Three storylines to watch as Washington begins 2021 OTAs on Tuesday

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3 storylines to watch as Washington begins 2021 OTAs originally appeared on NBC Sports Washington

At first, the exercise of previewing OTAs feels insanely silly.

But then, once you remember that the NFL has turned its schedule release (which is really just the finalization of dates and kickoff times, since the matchups have already been set for months) into an all-day affair, the exercise of previewing OTAs feels demonstrably less silly.

So, who's ready to look ahead to Washington's May and June voluntary workouts?

On Tuesday, the majority of the Burgundy and Gold's roster will hit the field in Ashburn for what'll be an open-to-the-media session. The level of intensity at the practice won't come close to touching that of a game or even a padded training camp get-together, but it'll still be a chance to see new players, familiar players and a whole lot more.

With that in mind, here are three especially interesting storylines that'll attract a lot of eyes on Tuesday, as well as in the other two sessions that'll occur next month...

1) Ryan Fitzpatrick's quasi-debut

The anticipation for Fitzpatrick's true initial appearance for Washington, which will presumably go down in the opener against the Chargers, will be far greater than his OTAs debut. However, there'll still be some excitement to track him on Tuesday.

Dissecting everything a quarterback does — from how he interacts with his teammates to how the ball comes off his hands to what words HE YELLS REALLY LOUDLY before calling for the snap at the line of scrimmage — is a time-honored tradition for reporters and fans alike. This week, the 38-year-old goes under that microscope with his new team for the first time.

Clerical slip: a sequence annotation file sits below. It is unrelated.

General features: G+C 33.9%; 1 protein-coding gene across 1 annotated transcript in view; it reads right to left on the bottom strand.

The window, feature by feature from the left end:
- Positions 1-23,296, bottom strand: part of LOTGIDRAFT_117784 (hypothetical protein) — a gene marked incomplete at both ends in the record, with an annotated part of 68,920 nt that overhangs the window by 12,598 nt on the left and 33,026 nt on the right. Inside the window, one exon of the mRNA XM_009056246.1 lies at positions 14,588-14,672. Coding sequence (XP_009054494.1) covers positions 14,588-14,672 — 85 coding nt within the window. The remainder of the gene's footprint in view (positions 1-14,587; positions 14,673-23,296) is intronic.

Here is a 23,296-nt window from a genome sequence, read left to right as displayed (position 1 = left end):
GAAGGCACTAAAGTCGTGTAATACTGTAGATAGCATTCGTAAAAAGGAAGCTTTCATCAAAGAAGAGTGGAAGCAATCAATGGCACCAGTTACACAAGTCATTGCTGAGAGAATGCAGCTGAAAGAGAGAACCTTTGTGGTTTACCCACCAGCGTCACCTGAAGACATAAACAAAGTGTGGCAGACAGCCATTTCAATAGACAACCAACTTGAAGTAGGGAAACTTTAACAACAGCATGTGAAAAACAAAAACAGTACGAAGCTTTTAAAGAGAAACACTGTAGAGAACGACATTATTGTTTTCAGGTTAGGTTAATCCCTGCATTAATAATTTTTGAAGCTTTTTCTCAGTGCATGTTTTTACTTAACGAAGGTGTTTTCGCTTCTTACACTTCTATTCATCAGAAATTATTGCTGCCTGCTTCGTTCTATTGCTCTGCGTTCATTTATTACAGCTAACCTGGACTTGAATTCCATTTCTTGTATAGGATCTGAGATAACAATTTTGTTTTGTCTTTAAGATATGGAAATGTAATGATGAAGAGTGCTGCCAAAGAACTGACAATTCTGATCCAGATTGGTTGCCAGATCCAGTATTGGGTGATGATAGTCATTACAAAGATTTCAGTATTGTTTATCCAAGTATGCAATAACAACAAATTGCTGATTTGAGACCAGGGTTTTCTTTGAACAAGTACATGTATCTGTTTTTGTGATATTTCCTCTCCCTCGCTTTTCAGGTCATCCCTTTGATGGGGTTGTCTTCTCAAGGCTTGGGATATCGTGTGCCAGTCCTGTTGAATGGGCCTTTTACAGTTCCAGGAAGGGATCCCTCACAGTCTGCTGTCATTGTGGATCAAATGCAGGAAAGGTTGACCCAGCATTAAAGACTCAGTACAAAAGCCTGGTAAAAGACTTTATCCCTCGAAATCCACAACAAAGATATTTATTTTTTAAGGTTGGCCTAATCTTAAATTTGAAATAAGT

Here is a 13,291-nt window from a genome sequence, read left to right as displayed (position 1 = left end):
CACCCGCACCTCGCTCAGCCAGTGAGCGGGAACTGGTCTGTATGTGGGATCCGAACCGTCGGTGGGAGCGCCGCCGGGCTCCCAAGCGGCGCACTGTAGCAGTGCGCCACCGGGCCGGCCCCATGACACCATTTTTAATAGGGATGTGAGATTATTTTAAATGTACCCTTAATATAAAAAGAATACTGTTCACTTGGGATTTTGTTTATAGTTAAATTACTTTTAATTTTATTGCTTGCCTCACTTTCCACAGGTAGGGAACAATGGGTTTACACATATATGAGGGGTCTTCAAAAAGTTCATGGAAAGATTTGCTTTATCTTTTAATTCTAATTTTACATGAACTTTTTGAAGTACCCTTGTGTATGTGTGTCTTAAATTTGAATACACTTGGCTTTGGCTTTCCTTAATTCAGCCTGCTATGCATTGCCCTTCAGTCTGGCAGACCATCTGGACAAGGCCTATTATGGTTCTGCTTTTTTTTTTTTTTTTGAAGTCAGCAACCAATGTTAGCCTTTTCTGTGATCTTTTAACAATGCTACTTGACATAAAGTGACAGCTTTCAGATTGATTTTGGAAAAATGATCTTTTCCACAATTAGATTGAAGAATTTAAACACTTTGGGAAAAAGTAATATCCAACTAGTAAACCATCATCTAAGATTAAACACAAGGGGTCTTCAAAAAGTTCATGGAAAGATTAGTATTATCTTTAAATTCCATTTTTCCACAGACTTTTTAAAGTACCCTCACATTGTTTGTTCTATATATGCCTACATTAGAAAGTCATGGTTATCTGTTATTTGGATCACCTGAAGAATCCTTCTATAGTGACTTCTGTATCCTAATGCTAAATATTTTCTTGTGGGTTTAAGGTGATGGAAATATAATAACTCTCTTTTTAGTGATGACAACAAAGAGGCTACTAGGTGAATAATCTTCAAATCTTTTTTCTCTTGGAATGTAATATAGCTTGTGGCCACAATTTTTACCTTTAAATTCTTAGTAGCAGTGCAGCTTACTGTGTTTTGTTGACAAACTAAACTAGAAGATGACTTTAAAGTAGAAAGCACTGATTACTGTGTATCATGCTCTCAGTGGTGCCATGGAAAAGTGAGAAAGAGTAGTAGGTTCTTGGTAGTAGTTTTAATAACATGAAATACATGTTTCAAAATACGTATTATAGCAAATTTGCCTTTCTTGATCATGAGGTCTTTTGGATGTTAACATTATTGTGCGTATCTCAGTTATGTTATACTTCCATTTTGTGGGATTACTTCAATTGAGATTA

While his grasp of coordinator Scott Turner's system and ability (or lack thereof) to protect the ball will be more clear at training camp when full-speed, full-team situations are more common, Fitzpatrick's tenure as starter for the defending division champions does begin in OTAs.

Now, there's no way he'll be going full Fitzmagic at this point in the schedule, but maybe those in attendance will get at least a fleck of his vaunted aura as a hint of what's to come.

2) How do the rookies fit in with the vets?

Coach Ron Rivera's second draft class got their first taste of pro football during the club's recent rookie minicamp, where they received extra attention from their positional coaches and could largely go at their own pace. In a lot of ways, it mirrored a freshman high school orientation — the newbies were given the chance to get somewhat comfortable before the older kids showed up.

At OTAs, though, the older kids will be there, so the freshmen better be ready to keep up.

No. 19 overall selection Jamin Davis, for example, will go from being the lone first-rounder wearing a practice jersey to one of many on defense. Sam Cosmi, meanwhile, is about to find himself in the middle of a fight for the right tackle job, since Morgan Moses is no longer in the picture. And Dyami Brown, a renowned deep threat, will be surrounded by plenty of other speedsters on offense. 

At minicamp, the draftees saw how they stacked up against one another. OTAs, on the other hand, will offer them a glimpse of where they are in the pecking order as a whole. 

3) Chase Young. That's it.

Thanks to the arrival of Fitzpatrick, the rookies and other new additions like Curtis Samuel, William Jackson III, Charles Leno Jr. and Bobby McCain, some holdovers may be overshadowed a bit in these offseason meetings. Yet Young, the reigning Defensive Rookie of the Year, won't be.

Young already has the vibe of a legitimately special athlete, the kind of player who can generate a highlight at any moment and who immediately draws camera and iPhone lenses as soon as he enters his place of work. And on Tuesday, No. 99's second pro campaign (essentially) begins.

Young is a stud who checks every possible box (and then re-checks them for good measure), and any opportunity to watch him is a treat — even if that opportunity comes three-and-a-half months ahead of Week 1 on a random spring morning.